Truly good photo journalists will still make the sale, still rise to the top, because they'll be where nobody else is with shots nobody else has. They will be "extreme" professionals, going where ordinary people with cameras won't go.

Dan Turner
Dan Turner Fine Art
Dan Turner's Seven Keys to Selling Art Online
To Enjoy Dan Turner's Pinterest Boards, Click Here


Posted by: Odd Jeppesen on 05/31/2013 - 3:07 PM

I love newspapers and I'm sad about the way things have gone but I haven't picked up a real paper newspaper in years. I'm also sad about whole photo departments disappearing, but a good photographer will always be able to find a market for his or her work.

For me the disappearance of photo departments has become an opportunity. I submit pictures to the local paper (circulation approx 10,000) and its online edition. I don't get paid but my name is seen regularly. I know that it has an effect because I'm often stopped by strangers who ask about this or that picture. That's a chance for me to hand them my business card with a QR code link to my FAA site.

So don't bemoan the fact that the world is changing. Change with it.


Posted by: John Crothers on 05/31/2013 - 3:11 PM

Why pay a professional photographer to cover a news story when there are 100 people with iphones snapping "pictures" that are willing to GIVE them to the paper because that would be "cool".

Of course, these iphone reporters don't get the FACTS about what is going on in the picture. They don't get the names of the people involved. They don't report what actually happened.


Posted by: John Crothers on 05/31/2013 - 3:13 PM


When you submit a picture to the local paper don't they then OWN the rights to your picture?

I did some freelance work for a local paper and they would send me places to shoot for a story (I didn't write the story). They paid me $40.00 an image. Sure, that isn't much money at all but guess what, I got my name in the paper as well and I wasn't working for free.


Posted by: Odd Jeppesen on 05/31/2013 - 3:18 PM

The pictures I do for the paper aren't ones that I'd hope to sell anywhere else and I doubt that the paper will sell them... events in small towns aren't very marketable.

Forty dollars for an image sounds great, but when was that? As far as I'm concerned the visibility/publicity I'm getting is worth much more than $40.00.


Posted by: Jim Hughes on 05/31/2013 - 3:25 PM

Depressing. . Right now, these publishers are all smoking the opium of 'crowdsourcing' and thinking cr@ppy cell phone photos taken by their kids' friends are fine for their target market (probably also defined as their kids' friends).. But, the real values in photography - subject, composition, lighting, timing - will reassert themselves in time. I'm not a sports fan but obviously, great sports photos take a lot of skill, experience and equipment.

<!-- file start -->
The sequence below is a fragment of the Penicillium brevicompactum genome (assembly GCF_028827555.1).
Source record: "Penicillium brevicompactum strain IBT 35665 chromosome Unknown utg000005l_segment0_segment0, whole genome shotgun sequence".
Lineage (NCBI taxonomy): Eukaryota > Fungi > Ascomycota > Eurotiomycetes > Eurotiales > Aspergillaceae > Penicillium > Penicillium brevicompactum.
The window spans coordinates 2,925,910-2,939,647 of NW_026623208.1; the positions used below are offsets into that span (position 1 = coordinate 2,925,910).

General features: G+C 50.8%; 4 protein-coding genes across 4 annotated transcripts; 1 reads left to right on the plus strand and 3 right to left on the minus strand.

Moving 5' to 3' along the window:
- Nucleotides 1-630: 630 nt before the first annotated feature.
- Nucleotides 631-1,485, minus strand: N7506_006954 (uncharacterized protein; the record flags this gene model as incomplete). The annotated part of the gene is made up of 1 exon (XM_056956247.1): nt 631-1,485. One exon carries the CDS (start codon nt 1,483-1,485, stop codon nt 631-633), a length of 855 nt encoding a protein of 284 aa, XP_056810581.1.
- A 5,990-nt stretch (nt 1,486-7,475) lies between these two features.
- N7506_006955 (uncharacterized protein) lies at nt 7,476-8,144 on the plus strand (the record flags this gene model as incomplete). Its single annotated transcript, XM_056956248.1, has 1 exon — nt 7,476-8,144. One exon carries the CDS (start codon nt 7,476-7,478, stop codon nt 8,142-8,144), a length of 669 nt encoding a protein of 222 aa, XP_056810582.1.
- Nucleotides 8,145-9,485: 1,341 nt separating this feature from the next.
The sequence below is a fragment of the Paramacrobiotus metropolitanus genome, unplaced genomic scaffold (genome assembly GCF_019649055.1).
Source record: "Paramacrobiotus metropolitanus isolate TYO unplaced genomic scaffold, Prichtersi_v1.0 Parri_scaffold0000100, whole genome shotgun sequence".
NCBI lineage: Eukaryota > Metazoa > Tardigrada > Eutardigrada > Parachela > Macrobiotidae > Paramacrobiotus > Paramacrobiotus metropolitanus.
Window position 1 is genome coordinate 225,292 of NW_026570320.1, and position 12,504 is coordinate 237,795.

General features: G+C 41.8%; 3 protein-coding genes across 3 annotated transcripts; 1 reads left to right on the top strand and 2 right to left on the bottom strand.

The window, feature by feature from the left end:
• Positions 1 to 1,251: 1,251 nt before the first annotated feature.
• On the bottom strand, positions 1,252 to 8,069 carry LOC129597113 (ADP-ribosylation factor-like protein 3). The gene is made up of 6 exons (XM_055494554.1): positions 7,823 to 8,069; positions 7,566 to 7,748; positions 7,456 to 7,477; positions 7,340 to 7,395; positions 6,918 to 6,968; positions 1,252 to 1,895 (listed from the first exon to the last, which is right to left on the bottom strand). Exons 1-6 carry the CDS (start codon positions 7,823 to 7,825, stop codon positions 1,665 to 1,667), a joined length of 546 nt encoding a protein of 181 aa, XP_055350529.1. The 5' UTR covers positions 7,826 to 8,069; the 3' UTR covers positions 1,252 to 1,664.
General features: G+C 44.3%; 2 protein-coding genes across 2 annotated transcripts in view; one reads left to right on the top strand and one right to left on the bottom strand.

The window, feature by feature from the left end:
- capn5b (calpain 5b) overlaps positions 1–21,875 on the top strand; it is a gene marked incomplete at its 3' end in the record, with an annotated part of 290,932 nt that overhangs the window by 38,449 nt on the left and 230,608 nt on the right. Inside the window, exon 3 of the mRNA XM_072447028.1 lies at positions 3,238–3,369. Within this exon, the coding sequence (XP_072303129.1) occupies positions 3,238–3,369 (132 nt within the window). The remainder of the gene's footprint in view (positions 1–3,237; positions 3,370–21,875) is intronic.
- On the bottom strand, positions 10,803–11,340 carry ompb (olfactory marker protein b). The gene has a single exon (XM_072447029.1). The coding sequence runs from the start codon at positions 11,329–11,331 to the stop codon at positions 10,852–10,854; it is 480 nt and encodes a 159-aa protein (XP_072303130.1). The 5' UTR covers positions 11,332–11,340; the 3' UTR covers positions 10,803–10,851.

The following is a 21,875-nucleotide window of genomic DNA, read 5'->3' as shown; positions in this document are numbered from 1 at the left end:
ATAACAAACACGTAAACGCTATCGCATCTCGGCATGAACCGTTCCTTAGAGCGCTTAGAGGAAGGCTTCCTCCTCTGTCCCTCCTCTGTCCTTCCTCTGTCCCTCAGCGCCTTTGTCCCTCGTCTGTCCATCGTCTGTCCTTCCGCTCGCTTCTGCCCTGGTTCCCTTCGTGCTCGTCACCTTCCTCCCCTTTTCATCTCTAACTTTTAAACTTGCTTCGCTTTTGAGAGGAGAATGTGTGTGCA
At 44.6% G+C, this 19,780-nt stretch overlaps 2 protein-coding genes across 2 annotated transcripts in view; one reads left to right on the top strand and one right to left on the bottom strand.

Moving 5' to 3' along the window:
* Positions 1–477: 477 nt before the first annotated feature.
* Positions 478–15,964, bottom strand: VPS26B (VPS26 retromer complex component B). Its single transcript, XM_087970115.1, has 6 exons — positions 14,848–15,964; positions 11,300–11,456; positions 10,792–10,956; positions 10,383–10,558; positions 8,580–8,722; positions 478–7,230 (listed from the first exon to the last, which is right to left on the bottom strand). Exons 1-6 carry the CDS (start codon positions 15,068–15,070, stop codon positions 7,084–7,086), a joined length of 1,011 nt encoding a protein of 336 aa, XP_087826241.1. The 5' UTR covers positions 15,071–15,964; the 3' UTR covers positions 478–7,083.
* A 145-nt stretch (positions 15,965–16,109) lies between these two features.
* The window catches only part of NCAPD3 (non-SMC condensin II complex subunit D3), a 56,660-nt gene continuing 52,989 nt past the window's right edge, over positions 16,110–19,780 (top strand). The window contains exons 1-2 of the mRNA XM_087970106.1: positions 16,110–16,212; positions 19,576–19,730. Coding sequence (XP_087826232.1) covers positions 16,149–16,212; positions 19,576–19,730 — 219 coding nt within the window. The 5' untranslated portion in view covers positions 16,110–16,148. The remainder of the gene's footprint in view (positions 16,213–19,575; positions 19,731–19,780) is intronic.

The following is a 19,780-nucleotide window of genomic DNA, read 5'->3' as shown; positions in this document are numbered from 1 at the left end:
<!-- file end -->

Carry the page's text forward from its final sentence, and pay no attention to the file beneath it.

Somewhat more seriously - what this is probably about is - you guessed it - health insurance. Get all the photographers off the payroll and working as independents, paid by the photo. Hey it's the American way.


Posted by: Bradford Martin on 05/31/2013 - 4:05 PM

In the late 90's I met one of the photographers at my local paper. "Florida Today". She said if I saw some breaking news, even a car accident, to take the photos to the paper and they might use the photo. I said "how much". She said, "nothing you get your film processed free. I said "no pay no photos." Over the years I have been published many times in that paper with the only credit being "For Florida Today." Never submitted by me, always a friend or client I did work for. I can't even use that for a tear sheet. Last month I got a call from a sculptor I do a lot of photography for. "Oh Brad I need a cd of my work for the paper. They are doing a feature story on my gallery!!" So I burned a cd of pictures of her work. And put in a portrait of her with some clay art. I told her how I get published a lot there but never get credit. I put my name on the cd. The copyrights are in the metadata. She said she would insist I get credit. They did a feature article and did a half page of the photo of her using my portrait. In the online edition they did a slide show of her art using my photos. The credit read "artist submitted photos". This is the same company that publishes USA Today. Crowd sourcing is nothing new.